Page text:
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German Engineering Giant Sees Opportunity in New Iran Market

Siemens has taken meaningful steps to expand its foothold in Iran's energy market following the lifting of international sanctions against Tehran last year
Siemens shipped the first of its highly-efficient gas turbines for a power project in Bandar Abbas in south Iran in September.Siemens shipped the first of its highly-efficient gas turbines for a power project in Bandar Abbas in south Iran in September.

Iran has ample opportunities for investment in the oil, gas and petrochemical sectors and Siemens is looking to diversify its presence in the energy-rich country, says senior executive of the German electronics and engineering giant.

"There is vast scope for cooperation and investment in Iran's petroleum industry, particularly in petrochemical projects," Matthew Chinn, managing director of the Energy Sector, UK and Northwest Europe at Siemens Plc, was quoted as saying on the sidelines of an oil conference in Tehran on Tuesday, the news website eqtesadonline.com reported.

The official spoke of Siemens' willingness to collaborate with Iranian companies and said, "Siemens manufactures products and equipment in 52 countries. We look forward to using the potential of Iranian companies."

Siemens has taken meaningful steps to expand its foothold in Iran's energy market following the lifting of international sanctions last year.

The company sealed a deal last year to deliver 20 F-Class turbines and also share turbine manufacturing knowhow.

It shipped the first of its high quality gas turbines for a power project in Bandar Abbas in September, six months after signing an agreement with MAPNA Group, an Iranian engineering and construction conglomerate.

The Munich-based conglomerate also said last month that it has received a major order from Iran's Hampa Engineering Corporation for 12 compressor trains to be used in two onshore gas processing plants. Mohsen Nayebzadeh, CEO of Siemens in Iran, described the deal as the "first huge oil and gas order" of Siemens since the easing of sanctions.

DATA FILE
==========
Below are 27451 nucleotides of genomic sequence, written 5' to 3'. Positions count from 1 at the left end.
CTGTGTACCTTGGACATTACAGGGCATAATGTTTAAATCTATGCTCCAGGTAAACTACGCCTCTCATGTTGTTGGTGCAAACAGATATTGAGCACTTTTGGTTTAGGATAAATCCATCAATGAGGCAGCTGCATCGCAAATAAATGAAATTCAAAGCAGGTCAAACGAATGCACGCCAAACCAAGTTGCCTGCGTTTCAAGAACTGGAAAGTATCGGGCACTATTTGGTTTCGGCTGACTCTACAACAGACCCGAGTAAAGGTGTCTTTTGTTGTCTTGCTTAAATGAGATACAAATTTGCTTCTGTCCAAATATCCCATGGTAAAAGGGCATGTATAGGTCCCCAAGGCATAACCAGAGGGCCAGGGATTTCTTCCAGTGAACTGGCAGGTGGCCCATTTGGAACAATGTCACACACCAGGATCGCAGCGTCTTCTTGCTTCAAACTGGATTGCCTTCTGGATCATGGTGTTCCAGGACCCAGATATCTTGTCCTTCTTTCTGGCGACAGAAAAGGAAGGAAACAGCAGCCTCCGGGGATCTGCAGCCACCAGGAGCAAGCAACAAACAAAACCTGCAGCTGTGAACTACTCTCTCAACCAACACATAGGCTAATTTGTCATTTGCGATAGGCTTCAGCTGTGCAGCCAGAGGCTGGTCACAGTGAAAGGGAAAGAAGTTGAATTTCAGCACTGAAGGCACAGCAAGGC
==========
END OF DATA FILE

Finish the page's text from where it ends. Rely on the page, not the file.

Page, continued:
"Iran should be part of our supply chain … We need to create added value in countries where we run operations," Chinn was cited as saying on Tuesday.

Siemens released a batch of blocked Iranian oil equipment in February last year, barely a month after the easing of sanctions, in a goodwill gesture that conveyed its determination for rekindling ties with Tehran.

Siemens stopped doing new business with Iran in 2010, albeit reluctantly, under pressure from the US, due to the nuclear sanctions, but reportedly maintained some operations that did not violate the sanctions. It maintained an office in Tehran throughout the sanctions regime.

International financial and trade restrictions were eased in January last year following a historic deal between Iran and the six world powers (the five permanent members of the United Nations Security Council plus Germany) in July 2015 to place curbs on Iran's nuclear activities in return for the lifting of sanctions.

The lifting of sanctions allowed Iran to open up its gateways to foreign investment in a bid to gradually invigorate its depressed economy and energy sectors after years of underinvestment and limited trade.

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